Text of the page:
Tuesday, January 23, 2007

A continued conversation with Paul

This is my second conversation with Paul of Arena of Ideas. He had few questions for me about the situation in Iraq:

Paul: What is the situation on the ground right now? (e.g. are they stabilizing, getting worse or just more of the same?)

not much happened since our last conversation the four major effective powers in Iraq still doing there best to gain control ( the Government and the American forces on one side, the Militia and al Qaeda on the other side ) of course the Militia and al Qaeda are fighting each other.

Paul: What was the Iraqi reaction to Democrats winning in November, or do they understand the American election process?

When I speak about Iraqis I have to divide them depending on the way they believe or see things. Most of the Iraqis are living in the grace of conspiracy theory and they believe the American policy will remain the same no matter who would win the election, while the intellectual people started to fear that this would be the end of the American presence in Iraq.

Paul: What has been the Iraqi reaction to Bush's announcement of adding more troops in Baghdad?

The people feel more relief for more American presence in Baghdad. People started to hate the heinous acts of the Militia and Qaeda. People started to feel unsecured because neither the Militia nor Qaeda can protect them from the attacks. What is really going on the ground is very simple Qaeda attacks innocent people (Shiite mostly) and the Militia retaliate on innocent people too (Sunni mostly).

Paul: A recent poll came out which said 49% of Democrats hope that Bush's plan to stabilize Iraq fails. What would you say to those people?

If this poll is right then it would be really surprising and shocking. I can't imagine how civilized people like the Americans can think that way, I mean letting the factional competition affect the American image all over the world. If democracy succeeds in Iraq, we will be grateful to the American people regardless of the differences they have inside.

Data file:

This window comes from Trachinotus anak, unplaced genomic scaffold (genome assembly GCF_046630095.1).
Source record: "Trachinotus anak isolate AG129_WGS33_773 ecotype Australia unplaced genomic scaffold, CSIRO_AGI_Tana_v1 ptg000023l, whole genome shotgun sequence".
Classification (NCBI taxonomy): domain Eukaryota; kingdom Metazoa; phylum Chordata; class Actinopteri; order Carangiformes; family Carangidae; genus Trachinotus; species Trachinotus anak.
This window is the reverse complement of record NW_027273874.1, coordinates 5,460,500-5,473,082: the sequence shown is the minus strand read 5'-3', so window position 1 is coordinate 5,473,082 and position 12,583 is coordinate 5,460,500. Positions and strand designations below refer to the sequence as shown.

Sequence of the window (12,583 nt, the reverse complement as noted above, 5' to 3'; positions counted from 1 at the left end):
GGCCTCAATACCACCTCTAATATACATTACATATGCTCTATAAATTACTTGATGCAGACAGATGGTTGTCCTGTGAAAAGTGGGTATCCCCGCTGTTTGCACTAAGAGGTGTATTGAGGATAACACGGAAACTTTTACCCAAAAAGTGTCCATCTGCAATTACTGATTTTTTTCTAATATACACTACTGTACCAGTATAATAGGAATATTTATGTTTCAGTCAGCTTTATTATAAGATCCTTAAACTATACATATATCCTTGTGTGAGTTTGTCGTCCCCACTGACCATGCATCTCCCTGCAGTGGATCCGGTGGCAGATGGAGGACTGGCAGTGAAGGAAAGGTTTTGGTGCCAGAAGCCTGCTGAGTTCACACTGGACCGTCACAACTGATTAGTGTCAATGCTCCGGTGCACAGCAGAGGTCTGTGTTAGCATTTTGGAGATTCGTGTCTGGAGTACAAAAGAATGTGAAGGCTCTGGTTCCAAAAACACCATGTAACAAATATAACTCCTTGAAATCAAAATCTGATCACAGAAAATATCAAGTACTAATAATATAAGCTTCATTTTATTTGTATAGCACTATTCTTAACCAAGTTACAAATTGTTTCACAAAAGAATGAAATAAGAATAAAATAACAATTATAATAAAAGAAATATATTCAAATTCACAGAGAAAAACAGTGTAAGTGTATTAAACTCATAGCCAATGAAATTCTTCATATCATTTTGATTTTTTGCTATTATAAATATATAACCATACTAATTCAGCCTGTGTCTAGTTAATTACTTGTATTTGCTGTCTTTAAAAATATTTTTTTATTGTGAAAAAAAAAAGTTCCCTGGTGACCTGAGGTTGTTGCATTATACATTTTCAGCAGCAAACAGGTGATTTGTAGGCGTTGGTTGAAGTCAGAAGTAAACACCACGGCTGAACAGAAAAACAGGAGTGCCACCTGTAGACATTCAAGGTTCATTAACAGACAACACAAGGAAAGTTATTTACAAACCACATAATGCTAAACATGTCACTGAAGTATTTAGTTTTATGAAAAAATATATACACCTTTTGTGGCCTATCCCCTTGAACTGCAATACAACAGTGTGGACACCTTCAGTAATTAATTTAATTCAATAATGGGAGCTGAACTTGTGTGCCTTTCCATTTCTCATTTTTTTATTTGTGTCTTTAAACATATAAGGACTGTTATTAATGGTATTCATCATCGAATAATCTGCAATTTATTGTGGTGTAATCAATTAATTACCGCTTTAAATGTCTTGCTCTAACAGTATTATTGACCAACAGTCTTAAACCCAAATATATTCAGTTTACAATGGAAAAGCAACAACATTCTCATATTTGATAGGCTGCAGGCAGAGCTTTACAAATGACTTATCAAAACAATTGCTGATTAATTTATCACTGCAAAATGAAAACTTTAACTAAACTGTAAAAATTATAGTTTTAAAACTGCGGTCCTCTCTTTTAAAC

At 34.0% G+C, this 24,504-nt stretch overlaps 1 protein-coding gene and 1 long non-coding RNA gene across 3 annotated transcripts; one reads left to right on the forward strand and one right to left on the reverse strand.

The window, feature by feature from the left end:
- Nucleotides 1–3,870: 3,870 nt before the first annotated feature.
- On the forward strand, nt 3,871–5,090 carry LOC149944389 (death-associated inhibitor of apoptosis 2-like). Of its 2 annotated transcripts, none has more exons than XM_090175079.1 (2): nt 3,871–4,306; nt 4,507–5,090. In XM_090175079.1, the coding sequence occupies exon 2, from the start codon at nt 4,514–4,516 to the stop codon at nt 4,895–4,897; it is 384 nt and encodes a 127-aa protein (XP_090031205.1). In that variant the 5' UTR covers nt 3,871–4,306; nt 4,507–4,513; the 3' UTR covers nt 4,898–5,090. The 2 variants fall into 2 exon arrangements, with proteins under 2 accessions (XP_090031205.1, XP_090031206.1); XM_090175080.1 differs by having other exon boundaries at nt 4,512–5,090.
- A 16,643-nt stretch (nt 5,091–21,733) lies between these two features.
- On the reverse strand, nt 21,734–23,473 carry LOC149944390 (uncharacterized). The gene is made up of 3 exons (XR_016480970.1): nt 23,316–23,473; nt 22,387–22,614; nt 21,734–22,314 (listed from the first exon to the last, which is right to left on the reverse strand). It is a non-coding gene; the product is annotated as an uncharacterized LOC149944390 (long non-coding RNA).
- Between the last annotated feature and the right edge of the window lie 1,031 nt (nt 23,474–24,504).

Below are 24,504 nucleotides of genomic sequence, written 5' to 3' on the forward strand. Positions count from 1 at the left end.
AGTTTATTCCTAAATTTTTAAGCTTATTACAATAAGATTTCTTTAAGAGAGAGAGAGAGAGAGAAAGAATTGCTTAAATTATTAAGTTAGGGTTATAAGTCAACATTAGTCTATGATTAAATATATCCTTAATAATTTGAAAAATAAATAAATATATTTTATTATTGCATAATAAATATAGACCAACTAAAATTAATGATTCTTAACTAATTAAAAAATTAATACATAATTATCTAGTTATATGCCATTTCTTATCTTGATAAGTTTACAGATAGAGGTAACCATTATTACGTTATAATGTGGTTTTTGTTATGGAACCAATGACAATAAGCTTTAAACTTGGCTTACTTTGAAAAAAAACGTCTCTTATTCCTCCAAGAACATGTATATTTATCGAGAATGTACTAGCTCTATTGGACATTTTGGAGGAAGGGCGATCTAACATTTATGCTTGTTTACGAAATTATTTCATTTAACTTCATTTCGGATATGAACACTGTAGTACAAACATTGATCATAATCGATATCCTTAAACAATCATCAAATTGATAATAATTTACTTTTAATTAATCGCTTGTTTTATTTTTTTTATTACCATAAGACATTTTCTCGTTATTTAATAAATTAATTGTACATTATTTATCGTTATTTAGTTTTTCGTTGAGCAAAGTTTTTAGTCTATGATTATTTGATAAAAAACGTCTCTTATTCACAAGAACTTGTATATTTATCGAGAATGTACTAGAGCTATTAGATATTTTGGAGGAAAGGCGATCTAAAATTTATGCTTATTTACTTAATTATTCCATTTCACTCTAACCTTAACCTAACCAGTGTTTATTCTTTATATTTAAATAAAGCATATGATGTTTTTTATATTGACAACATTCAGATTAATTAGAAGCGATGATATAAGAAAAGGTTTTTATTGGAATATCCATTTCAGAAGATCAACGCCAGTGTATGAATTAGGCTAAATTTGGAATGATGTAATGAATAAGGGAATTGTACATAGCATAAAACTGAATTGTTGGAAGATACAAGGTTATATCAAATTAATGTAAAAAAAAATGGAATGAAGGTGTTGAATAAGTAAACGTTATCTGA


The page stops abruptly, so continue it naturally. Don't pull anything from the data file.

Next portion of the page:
Paul: Many Americans feel like most of Iraq is in civil war and we should pull out. Could you explain to the average American why it is important for us to stay?

Iraq will be in civil war right after the American withdrawal. In fact the only thing preventing Iraq of being in a total civil war is the American presence in it. The American forces should stay in the region not only for Iraq. They should keep a large presence because of the new changes happened the past few years in the Middle East in general. As you can see that there is a wide disturbance in the area extremists started to emerge and get control over things, for example Hamas in Palestine, Ahmedi Nijad in Iran and al Qaeda in Iraq. Those groups have only one goal to achieve and that is killing the largest number of people in the name of God.

Paul: How do most Iraqis view ethnic lines (e.g. Sunni, Shia, Kurd, etc) and how important is it to your culture.

Before the pluralism we have now, there wasn't such a thing. In fact no one could have imagined that things will turn this way. Anyway the differences are facts now and the politicians are deepen these differences to make benefits from them and get elected in the name of the sect or the ethnicity

Paul: If there was a single thing you would hope us, as Americans, could learn about your culture which could help us understand the situation, what would that be?

The Arabic and Islamic culture in general is a tribal one based on Winning and Losing. They don't believe in middle grounds like sharing and the only language they understand is force. That’s why dictatorships and families ruled the countries of the area very well. Democracy will need long years to be adapted in the region because in comparison with dictatorship democracy will appear like a weak and tolerant way of ruling. For example, the Sheikh of the Tribe won't accept to be ruled by his subjects, so the more powerful you appear and control things they will fear you and respect you, the more tolerant you be they will disobey and despise you. This kind of mentality is what we are fighting in Iraq right now hoping we can make them change.